Making society better will make schools safer

To the editor:

The May 17th copy of The Journal had an article titled: District 88 asks outside group for safety ideas. Magnets, mirrors, and evacuation maps posted on school doors were some suggestions for improving school safety. While we are at it, perhaps communities and our school leaders need to look into their own mirrors to seek answers to the question of why students and ex-students are attracted back to school buildings to kill and maim, and then create a map that may guide us to peace and security.

We believe this mirror is one that reflects school systems that encourage and finance competitive team sports at the cost of arts, music, humanities, and industrial art . Also, our current schools are too quantitative and competitive in nature. What about the student that is losing? When a student doesn’t fit in we tend to label them as “special education students”. We often ignore the many forms of bullying occurring within our schools. Focusing on the uniqueness of human beings and the beauty and creativeness that lies within each one of them may prevent them from becoming isolated, lonely, and violent. Student sports participation is a wonderful tool to build character but if financing these activities is coming at the expense of a more broad-based curriculum, then a readjustment needs to be made.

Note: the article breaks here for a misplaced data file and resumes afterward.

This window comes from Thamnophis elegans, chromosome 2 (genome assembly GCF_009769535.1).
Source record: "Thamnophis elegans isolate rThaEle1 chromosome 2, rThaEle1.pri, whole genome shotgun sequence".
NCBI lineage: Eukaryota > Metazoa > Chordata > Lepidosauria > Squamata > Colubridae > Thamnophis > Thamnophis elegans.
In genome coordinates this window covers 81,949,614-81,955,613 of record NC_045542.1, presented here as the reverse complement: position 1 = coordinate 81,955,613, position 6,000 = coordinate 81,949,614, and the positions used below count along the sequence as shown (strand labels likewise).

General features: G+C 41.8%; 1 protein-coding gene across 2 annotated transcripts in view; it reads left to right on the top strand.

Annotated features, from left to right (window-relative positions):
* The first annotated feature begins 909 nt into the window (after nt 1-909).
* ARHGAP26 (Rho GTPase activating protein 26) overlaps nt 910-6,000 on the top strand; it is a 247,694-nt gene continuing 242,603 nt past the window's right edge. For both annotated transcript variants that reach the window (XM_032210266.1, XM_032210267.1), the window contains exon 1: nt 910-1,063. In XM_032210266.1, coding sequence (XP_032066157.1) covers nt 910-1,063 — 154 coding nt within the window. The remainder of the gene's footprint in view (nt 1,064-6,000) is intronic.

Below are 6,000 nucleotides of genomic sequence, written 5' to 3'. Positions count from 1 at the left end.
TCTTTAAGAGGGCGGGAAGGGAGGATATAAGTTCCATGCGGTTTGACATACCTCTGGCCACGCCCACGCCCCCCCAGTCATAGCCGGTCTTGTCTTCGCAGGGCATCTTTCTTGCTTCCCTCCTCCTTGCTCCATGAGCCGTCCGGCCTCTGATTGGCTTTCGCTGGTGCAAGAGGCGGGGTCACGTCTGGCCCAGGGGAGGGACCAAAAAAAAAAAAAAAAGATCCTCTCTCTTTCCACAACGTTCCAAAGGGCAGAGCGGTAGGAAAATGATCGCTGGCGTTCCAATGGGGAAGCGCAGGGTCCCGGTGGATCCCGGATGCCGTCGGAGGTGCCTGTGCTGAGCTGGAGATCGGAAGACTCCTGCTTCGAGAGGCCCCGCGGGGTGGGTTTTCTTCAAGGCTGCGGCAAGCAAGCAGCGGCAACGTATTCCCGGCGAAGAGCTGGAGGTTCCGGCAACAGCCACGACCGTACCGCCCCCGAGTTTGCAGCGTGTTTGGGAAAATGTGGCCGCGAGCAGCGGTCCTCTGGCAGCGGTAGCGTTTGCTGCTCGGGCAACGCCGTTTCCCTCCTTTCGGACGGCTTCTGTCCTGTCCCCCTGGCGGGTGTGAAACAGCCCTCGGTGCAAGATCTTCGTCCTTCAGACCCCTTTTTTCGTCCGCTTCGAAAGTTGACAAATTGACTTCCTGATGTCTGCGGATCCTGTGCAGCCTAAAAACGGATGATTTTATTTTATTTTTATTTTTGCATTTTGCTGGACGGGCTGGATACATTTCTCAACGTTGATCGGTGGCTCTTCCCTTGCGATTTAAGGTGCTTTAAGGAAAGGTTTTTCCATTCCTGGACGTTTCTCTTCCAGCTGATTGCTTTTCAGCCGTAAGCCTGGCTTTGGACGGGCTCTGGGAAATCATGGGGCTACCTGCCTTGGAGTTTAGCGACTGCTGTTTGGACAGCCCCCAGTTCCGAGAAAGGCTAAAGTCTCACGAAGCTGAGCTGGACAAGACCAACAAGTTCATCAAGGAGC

Our teachers can only do so much. Many are using their own money to buy school supplies. They are being intimidated by disruptive students and parents. In response, schools need to direct financial resources towards more counselors, mental health professionals, and mentoring in subject areas other than sports. We need to identify and help the “lost child.” Parent-teacher conferences are vital.

Our local businesses are struggling to find employees to maintain and build their businesses. Does our new school building address these issues? Instead, our curriculum is focused on “getting ready for college” and has lost sight of the needs of students who don’t have the finances nor mind to go down that road. The brick and mortar was built in a fashion to become a sports destination complex, where tons of money is spent on playing a game, where the focus is on “making the A-team” and popularity is a virtue. How creative and productive is this?

So, should we invest in technology to keep our good children safely locked up and the ” bad” children locked out? What if the” bad” child is locked inside with a non-metal weapon? Most folks agree that guns don’t kill people; people do. I believe there is a need to improve the social environment in our schools. Maybe then, the lost child prone to violence will find a program, class, or teacher that will allow them to express themselves in a creative manner, develop their unique individual abilities and passions, and provide a meaningful place of employment upon graduation.

Mark Berle